Clean Code: A Handbook of Agile Software Craftsmanship

3 minute read

Finally had the time to almost finish this book ;-)


  • Use descriptive and unambiguous names;
  • Avoid misunderstanding; (e.g. Use accountList for a list of accounts unless it is the real list data type, otherwise accounts or AccountGroup would be better);
  • Use meaningful distinction; (e.g. Usually do not use a or the for variable prefix since it is hard to distinguish what it actually means)
  • Use names that can be pronounced;
  • Use searchable names => easier to adjust during debugging & cr stage;
  • Be consistent;
  • Avoid encodings:
    • do not append prefix/postfix like strings or str, the compiler can distinguish them itself;
  • Replace magic numbers with named constants;


  • small;
  • Do ONE thing;
  • Use descriptive name;
  • Arguments:
    • have fewer arguments => functions & arguments are on different abstract levels;
    • avoid passing Boolean as input;
    • If a function has arguments but no output, it should be an event, otherwise must have return;
  • No side effects;
  • Use exception instead of error;
  • Goal: Eliminate duplicate functions;


  • NOTE: some comments might be outdated, or just simply wrong;
  • Do not comment on ill-formatted function, re-construct functions instead;
  • Dos:
    • Alert
    • Use // TODO if necessary;
    • ALways try to explain the code;
  • Don’ts:
    • Don’t be redundant.
    • Don’t add obvious noise.
    • Don’t use closing brace comments.
    • Don’t comment out code;

Source code structure

  • Shorter file is easier to understand;
  • Use identation, even when the function only has one-line statement/empty;
  • Declare variables near their usage;
  • Vertically distance:
    • Do not place similar concepts in different folder unless for a very good reason;
    • the control variable in the loop should always be decalred within the statement;
    • Keep functions with similar usage close;
    • The function that is calling should always be placed on top of the called function;
  • Source code should be clear, and well-structured; Its name shows it’s in correct module; At the beginning of the file, it should display the high-level concept & algorithm, then details in following sections;
  • Follow the team rule;
  • Boundaries:
    • Hide third-party APIs;
      • once third-party package changes, easier to change our own codebase;
      • consistant code style, easier to read;
    • Write tests for their-party APIs:
      • Learning test: Faster to understadn its usage;
      • Efficient way to know if the API function changes;

Object & Data Structures

  • Avoid hybrid structures => half object half data;
  • Only do one thing;
  • Do not put public accesser & function with change operations together;
  • If we want to frequently add functions instead of new objects, we should use Procedure oriented programming method => only adds in one place;
  • If we want to frequently add data objects, use OOP => does not change other data code;
  • Hide internal implementation/structures;
  • Prefer non-static methods;
  • Better to implement many functions than passing many arguments into one function to select a behaviour;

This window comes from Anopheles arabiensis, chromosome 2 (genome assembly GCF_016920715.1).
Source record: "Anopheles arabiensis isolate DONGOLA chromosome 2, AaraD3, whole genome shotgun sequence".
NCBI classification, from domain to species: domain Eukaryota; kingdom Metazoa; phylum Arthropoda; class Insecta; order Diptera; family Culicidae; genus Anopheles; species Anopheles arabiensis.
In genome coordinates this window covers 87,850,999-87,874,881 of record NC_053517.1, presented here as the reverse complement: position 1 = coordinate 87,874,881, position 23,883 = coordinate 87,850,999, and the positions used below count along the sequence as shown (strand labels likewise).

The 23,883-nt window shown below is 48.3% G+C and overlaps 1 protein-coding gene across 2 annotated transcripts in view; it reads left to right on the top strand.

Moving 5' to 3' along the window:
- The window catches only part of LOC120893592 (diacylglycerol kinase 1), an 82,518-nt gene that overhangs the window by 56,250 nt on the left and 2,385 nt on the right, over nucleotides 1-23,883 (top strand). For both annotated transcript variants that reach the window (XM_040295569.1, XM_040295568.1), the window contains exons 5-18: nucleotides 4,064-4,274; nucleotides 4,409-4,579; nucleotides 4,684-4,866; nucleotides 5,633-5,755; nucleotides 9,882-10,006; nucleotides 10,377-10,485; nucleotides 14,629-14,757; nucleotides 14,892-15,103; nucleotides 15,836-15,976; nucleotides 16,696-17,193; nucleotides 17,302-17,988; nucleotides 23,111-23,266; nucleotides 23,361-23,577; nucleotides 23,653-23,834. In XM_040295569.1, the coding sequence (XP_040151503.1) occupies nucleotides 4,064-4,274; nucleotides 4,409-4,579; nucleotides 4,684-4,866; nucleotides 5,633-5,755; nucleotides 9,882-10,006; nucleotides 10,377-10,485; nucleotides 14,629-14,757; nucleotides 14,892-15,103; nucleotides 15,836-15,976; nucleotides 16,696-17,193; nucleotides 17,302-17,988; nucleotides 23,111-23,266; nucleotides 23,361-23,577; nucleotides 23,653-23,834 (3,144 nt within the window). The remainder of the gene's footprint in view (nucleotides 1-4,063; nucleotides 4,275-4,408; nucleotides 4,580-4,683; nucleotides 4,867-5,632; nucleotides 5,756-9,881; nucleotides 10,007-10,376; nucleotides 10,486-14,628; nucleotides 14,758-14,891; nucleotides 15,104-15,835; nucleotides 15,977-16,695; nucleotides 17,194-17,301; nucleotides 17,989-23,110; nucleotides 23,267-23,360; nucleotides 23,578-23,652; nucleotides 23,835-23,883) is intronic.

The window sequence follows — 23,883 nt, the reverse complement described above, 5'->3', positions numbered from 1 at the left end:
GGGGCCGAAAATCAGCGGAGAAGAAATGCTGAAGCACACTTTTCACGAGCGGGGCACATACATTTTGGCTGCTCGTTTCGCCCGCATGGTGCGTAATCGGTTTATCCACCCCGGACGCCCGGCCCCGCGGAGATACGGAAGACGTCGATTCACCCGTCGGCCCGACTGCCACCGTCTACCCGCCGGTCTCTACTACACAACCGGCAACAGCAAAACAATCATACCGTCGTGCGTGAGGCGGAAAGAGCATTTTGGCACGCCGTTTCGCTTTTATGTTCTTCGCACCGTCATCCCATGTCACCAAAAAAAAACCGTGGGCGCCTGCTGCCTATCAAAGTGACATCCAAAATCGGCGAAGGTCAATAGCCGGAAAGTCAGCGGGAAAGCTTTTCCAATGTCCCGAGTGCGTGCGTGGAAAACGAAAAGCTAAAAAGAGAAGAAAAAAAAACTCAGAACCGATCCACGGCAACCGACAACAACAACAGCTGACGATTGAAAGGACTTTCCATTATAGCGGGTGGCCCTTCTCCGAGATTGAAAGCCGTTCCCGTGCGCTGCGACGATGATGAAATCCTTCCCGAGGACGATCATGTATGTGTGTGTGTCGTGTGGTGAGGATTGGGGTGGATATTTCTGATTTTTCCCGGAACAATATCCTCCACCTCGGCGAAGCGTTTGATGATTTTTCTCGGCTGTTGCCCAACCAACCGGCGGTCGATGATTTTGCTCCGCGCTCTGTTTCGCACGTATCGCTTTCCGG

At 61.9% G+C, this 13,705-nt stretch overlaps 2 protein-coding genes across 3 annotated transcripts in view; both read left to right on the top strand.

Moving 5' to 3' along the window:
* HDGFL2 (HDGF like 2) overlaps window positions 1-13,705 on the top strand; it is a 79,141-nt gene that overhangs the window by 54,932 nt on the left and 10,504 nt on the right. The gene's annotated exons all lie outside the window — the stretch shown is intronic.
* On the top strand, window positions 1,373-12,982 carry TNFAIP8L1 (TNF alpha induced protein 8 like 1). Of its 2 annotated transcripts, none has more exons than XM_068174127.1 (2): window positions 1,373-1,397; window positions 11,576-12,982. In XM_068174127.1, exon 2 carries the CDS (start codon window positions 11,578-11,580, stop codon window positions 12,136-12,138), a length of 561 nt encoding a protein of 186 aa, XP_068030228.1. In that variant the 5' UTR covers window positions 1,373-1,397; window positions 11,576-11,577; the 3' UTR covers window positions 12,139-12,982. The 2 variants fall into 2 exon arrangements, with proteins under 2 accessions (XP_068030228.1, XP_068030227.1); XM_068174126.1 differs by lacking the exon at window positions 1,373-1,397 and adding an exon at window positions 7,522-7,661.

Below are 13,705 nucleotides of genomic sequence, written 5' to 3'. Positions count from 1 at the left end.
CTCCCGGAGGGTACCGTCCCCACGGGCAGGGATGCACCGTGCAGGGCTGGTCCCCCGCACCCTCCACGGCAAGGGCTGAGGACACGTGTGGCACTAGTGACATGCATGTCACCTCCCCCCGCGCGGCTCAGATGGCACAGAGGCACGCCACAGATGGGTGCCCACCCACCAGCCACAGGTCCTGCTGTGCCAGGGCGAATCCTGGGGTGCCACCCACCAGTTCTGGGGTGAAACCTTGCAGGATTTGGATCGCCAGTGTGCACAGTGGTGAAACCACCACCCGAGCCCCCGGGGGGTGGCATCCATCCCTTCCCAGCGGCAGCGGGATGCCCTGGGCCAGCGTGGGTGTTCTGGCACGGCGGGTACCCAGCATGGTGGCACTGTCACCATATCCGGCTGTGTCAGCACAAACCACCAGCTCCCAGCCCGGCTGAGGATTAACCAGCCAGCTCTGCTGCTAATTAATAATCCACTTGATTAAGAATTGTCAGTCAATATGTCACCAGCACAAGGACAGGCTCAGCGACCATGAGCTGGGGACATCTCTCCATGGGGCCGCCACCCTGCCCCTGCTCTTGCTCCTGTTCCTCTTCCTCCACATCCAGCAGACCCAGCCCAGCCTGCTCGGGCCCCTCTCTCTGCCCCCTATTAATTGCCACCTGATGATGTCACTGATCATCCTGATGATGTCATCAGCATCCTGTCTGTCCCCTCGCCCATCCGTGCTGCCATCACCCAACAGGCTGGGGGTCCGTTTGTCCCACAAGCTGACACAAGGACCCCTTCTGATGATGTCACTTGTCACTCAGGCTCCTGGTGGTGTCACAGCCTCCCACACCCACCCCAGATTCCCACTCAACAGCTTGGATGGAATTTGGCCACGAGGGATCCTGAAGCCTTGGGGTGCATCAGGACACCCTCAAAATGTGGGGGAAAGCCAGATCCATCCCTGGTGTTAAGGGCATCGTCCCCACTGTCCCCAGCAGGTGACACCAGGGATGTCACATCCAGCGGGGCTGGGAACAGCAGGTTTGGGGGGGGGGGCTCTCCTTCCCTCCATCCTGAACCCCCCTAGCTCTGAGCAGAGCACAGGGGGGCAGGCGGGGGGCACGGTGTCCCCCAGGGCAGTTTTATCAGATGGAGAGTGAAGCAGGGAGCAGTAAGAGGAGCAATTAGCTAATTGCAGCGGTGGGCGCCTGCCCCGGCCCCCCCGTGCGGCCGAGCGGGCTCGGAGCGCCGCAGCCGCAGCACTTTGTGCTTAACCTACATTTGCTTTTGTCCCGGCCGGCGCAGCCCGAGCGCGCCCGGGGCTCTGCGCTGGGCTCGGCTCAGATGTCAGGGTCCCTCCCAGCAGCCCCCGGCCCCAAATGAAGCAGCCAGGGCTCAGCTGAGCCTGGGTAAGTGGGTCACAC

Error handeling

  • Use exceptions instead of code;
  • Use unchecked exceptions => does not require try/catch or throw to compile => simplify the codes;
  • Add exception statement => Why this failed? Because the default exception only provides stack trace; If the system has log system, note it;
  • Do not return NULL => If returned, we need to constantly check the NULL value, thus prone to NullPointerException;
  • Do not pass NULL;
  • Define Special Case Pattern;


  • Keep the testing code clean like the production code; But different standard => Usually production code aims for performance but the testing code does not;
  • aim for higher test coverage;
  • Readability is important;
  • TDD: First create test data, then test the ata, then verify the result;
  • FIRST rule: F(fast), I(Independent), R(Repeatable), S(Self-sufficient), T(Timely);

Code smells

When to change the code? When the code has bad smeels;

Here’s a list:


  • Unwanted information => e.g. change history;
  • Commented out code; => Just delete it;
  • Comment that is too obvious => comment should have information the code does not offer;
  • Outdated comment;


  • How many steps to finish the structure => should be seperated into single oprations;
  • How many steps to complete the tests;


  • Dead function => never called;
  • Over-complicated;
  • Too many arguments;
  • Return arguments;
  • Identification parameters;


  • Does not follow standard naming principles;
  • Use all kinds of prefix/postfix;
  • Does not explain what it is used for;


  • Not enough coverage;
  • No coverage tools;
  • Neglect small tests;
  • Too slow;


  1. Rogidity: difficult to change. A small change causes a cascade of subsequent changes;
  2. Fragility: breaks in many places due to a single change;
  3. Immobility: cannot reuse parts of the code in other projects because of involved risks and high effort;
  4. Needless Complexity;
  5. Needless Repetition;
  6. Opacity: hard to understand the code;

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